To understand branched structure and compositions of the obtained polymers, their 1H-NMR spectra were measured, and a typical 1H-NMR spectrum of the branched copolymer, BP-3, is shown in Figure 2A. The DMAEMA, MAEBA, and DTDMA units in the branched copolymer are supported by their characteristic proton signals: the proton signals of the aldehyde and aromatic groups in the MAEBA units are at δ =9.86 (a), δ =7.82 (b), and δ =6.99 ppm (c); the proton signals of methyl and methylene are next to nitrogen, as well as ester methylene in DMAEMA units at δ =2.25 (g), δ =2.53 (f), and δ =4.04 ppm (e); and the proton signals of methylene are next to sulfur and ester methylene in DTDMA units at δ =2.5~3.5 (l) and δ =4.24 ppm (d), respectively. Compositions of the resultant branched copolymers were calculated based on integral values of the signals at δ =9.86 (a), δ =2.57 ppm (f), and δ =2.5~3.5 ppm (l); the results are listed in Table 1. We can see that the molar ratios of [DMAEMA]:[MAEBA] in the polymers are higher than that in the feed, indicating lower reactivity of MAEBA in comparison with DMAEMA, probably owing to bulky side group of the MAEBA monomer. The 13C-NMR spectrum of BP-3 also supports the idea that the branched polymers are composed of DMAEMA, MAEBA, and DTDMA units: the characteristic carbon signal of methyl carbon is next to nitrogen in the DMAEMA unit at δ =45.5 ppm (m); the characteristic aldehyde carbon signal of the MAEBA unit is at δ =190.7 ppm (a); and the carbon signal of methylene is next to sulfur in the DTDMA unit at δ =34 ppm.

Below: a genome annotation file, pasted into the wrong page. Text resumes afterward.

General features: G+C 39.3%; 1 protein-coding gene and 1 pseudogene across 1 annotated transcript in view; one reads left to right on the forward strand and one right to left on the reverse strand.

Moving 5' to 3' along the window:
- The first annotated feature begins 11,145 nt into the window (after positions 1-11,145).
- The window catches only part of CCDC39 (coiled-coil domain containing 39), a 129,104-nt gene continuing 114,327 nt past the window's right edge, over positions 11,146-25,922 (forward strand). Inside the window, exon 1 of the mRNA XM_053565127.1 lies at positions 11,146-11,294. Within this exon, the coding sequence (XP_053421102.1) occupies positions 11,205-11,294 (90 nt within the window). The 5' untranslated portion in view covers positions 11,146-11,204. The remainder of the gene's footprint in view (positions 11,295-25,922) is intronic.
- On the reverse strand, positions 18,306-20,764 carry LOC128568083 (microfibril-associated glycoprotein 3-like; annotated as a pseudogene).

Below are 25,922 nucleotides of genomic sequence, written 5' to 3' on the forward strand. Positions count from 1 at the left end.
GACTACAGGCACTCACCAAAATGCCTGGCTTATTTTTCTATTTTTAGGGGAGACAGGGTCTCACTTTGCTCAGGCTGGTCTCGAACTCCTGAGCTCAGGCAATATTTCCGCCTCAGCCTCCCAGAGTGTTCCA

Since the branching point is formed only when the pendent vinyl groups of the divinyl monomer units in the polymer chains participate in reaction,49 no vinyl proton signals are observed in the range of 5–6.7 ppm in Figure 2A, indicating that all DTDMA units in the polymer chains become branching units. Therefore, the content of divinyl monomer, in which two vinyl groups are reacted, can be used to estimate DB; the contents of DTDMA are listed in Table 1. According to the formation mechanism of the branched copolymers proposed by Yang et al49 in the controlled radical polymerization of mono- and divinyl monomers, the primary chains are formed first, and then slightly branched polymers and highly branched polymers are successively produced by coupling reactions between two primary chains and then between two slightly branched polymers. Every primary chain is terminated by a dithiobenzoate group; their number-average degree of polymerization (DP) can be estimated based on 1H-NMR data. Figure 2A reveals a proton signal at δ =7.52 ppm (j), which is ascribed to the dithiobenzoate group. Based on the integral values of proton signals at δ =9.86 (a), δ =2.57 (f), δ =2.5~3.5 (l), and δ =7.52 ppm (j), the DP of the primary chain was calculated, and the results are listed in Table 1. The DP of primary chains is close to their feed molar ratio (41.5), probably due to high conversion of monomers. As we know, the BPs possess a number of dithiobenzoate groups on their surface; therefore, we used the branched polymers as a macro-RAFT agent in subsequent synthesis of the BSPs.